The Thule Sapling and the Deuter Comfort 3 (above left) both earned 9s with features for comfort like a secure cockpit on the Thule Sapling and a removable, soft face rest that slants out and curves up on the sides on the Deuter Comfort 3. Both Kelty PerfectFit packs also earned 9s with a wide seat with padded leg holes, seat height adjustments, and soft covered harness clips. The lowest scoring backpack is the Phil and Teds Parade (above right) which has a cockpit that doesn't feel secure and limited adjustability with no napping face rest.
Ease of Use
An easy to use pack impacts your experience every time you use the pack. Easy to use features and functionality can be the difference between a quick preparation and a squirming frustrated baby. Our ease-of-use rating ranks each baby backpack on its adjustability, on-the-go alterations, canopy use, manual, and hydration bladder accessibility.
The high score for this metric is only 7 of 10, earned by the Thule Sapling, Kelty Journey PerfectFit, Kelty Journey PerfectFit Elite, and the Osprey Poco AG Plus. Each pack has easy adjustments you can do on the fly, and you can make most child cockpit adjustments with little ones in the pack.
The second place pack is the Deuter Comfort 3 with a 6. The hardest to use packs earned 4s in a three-way tie that includes the Clevr Cross Country, Kiddy Adventure Pack, and Phil and Teds Escape. Each lower ranking pack has hard to use adjustments and features that caused us frustration during testing.
There's no doubt that kids = supplies and this stuff is going to need somewhere to go when you take your baby out on the trail. Backpacks that perform best on storage are ones that offer plenty of space for baby essentials like diapers, wipes, extra clothes, and hiking essentials like hydration, canopies, sunscreen, and rain gear. Backpacks with multiple pockets and internal organization earned higher scores than those with open pockets, even if the pocket is large. Those with useful waist pockets and pockets within reach of the wearer also earned extra points.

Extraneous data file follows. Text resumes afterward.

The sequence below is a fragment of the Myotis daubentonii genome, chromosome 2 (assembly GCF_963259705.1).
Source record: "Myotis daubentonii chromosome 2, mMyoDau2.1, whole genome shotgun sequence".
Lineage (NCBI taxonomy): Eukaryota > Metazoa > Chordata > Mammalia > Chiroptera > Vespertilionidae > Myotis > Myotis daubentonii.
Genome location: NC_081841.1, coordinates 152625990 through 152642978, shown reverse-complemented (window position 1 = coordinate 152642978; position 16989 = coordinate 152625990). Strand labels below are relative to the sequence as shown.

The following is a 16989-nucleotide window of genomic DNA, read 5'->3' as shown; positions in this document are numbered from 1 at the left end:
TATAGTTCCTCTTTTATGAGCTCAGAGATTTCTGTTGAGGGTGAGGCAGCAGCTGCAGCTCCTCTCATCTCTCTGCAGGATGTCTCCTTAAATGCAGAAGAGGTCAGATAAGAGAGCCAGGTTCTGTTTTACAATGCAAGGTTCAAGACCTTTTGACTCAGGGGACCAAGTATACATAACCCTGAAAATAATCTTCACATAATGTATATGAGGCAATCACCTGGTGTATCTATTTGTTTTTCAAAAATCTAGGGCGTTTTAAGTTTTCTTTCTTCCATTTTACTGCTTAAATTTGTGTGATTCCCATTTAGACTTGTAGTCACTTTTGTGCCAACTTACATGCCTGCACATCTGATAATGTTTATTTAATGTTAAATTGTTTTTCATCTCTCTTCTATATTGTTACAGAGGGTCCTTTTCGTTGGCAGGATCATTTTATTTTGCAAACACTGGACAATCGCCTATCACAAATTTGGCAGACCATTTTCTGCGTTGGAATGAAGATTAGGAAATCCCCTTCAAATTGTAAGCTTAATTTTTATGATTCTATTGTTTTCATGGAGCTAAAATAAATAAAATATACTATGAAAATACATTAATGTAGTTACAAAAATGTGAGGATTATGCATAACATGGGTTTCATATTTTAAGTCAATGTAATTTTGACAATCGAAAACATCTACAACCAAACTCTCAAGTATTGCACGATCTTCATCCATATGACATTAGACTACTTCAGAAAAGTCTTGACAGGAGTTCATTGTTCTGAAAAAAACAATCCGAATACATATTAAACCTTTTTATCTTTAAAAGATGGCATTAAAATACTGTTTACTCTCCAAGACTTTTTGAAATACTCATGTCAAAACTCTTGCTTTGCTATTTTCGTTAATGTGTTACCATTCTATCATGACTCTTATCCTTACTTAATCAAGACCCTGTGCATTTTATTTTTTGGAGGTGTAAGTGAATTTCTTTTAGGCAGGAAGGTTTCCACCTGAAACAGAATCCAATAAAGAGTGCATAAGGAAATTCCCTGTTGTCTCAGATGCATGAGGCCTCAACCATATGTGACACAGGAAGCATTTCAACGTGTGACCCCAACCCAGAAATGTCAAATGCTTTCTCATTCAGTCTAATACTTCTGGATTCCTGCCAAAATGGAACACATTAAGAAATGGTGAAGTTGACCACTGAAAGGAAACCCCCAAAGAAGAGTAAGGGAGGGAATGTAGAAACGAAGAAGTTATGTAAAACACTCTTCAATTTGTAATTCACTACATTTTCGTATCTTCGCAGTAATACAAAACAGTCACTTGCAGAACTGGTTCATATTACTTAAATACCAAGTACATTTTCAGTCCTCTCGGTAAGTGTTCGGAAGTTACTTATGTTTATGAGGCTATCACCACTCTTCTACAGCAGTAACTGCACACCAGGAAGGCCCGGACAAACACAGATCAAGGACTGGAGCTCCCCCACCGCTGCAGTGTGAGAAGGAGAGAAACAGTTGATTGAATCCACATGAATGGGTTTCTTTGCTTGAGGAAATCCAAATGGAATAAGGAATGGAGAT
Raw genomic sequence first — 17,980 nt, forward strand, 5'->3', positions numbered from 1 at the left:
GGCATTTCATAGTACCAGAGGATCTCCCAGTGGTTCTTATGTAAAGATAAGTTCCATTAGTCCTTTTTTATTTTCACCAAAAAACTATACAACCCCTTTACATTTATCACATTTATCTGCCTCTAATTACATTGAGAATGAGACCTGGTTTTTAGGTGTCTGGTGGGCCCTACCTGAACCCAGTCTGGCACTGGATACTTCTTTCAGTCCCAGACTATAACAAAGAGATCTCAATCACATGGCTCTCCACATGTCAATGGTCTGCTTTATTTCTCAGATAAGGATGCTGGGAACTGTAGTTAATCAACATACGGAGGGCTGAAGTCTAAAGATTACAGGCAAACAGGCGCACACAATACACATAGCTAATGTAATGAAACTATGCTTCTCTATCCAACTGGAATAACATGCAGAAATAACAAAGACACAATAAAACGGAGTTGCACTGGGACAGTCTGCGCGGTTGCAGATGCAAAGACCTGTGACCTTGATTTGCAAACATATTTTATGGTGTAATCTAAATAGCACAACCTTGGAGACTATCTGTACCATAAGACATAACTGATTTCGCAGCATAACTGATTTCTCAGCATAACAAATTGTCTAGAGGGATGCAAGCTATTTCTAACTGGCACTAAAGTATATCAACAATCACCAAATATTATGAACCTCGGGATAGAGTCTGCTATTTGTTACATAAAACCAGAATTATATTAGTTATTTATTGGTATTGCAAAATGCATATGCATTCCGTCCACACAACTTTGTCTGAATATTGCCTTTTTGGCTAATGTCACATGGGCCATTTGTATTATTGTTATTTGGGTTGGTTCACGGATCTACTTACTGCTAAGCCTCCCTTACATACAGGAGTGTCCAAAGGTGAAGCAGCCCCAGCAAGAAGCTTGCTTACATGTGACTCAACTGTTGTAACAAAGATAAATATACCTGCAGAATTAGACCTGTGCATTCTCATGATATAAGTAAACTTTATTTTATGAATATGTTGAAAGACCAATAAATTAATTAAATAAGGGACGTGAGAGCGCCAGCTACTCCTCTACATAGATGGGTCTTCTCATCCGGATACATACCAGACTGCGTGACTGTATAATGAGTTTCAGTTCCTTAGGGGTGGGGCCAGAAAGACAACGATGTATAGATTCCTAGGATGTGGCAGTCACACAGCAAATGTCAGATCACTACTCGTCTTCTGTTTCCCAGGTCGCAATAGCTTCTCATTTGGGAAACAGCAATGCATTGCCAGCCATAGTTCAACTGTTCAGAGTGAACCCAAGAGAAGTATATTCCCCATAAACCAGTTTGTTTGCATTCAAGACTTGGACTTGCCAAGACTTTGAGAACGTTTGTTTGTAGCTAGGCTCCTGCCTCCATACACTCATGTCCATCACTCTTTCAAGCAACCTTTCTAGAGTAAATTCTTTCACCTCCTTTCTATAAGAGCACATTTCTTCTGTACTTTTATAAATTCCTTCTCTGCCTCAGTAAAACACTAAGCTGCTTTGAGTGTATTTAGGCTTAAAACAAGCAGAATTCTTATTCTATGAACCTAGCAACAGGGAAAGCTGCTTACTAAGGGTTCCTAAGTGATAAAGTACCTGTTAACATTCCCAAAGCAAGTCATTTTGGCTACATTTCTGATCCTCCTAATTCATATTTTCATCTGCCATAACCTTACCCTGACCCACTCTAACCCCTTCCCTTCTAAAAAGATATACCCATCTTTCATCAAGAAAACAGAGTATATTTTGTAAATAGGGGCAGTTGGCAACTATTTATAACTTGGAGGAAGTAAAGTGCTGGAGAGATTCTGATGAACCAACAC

The Kelty Journey PerfectFit Elite earned a 10 of 10 for storage with more pockets than the competition that includes space for a hydration bladder with the only water bottle holder the wearer can reach and a large waterproof pocket to store dirty or wet items. This pack has two waistband pockets with zippers. One will fit an average sized smartphone, while the other can be extended with a mesh pouch for water bottle storage.
The Thule Sapling (above left) also scored well for storage with a 9 and waistband pockets that will fit a larger mobile phone and wide opening in the main pockets. The lowest score for storage is the Kiddy Adventure Pack with a 2 (above right). This pack has fewer pockets than the competition with fabric flaps over the zippers making them ridiculously difficult to open.
With so many possible backpack carriers on the market, it can be difficult to tell why one is better than another just by looking at their specs. With several of the products we tested failing to meet expectations or executing their features poorly, we found a large disparity between packs. Luckily, we have spent time wearing and packing little ones about to determine which carriers are the most comfortable for passengers and parents, and we've condensed our observations into useful information you can use to make the best buying decision for you and your family.
If you still have questions on the differences between pack types or why some features are more important than others, take a peek at our How to article for all the details to help you finalize your choice.
Still not sure? Take a look at our buying advice article for more info.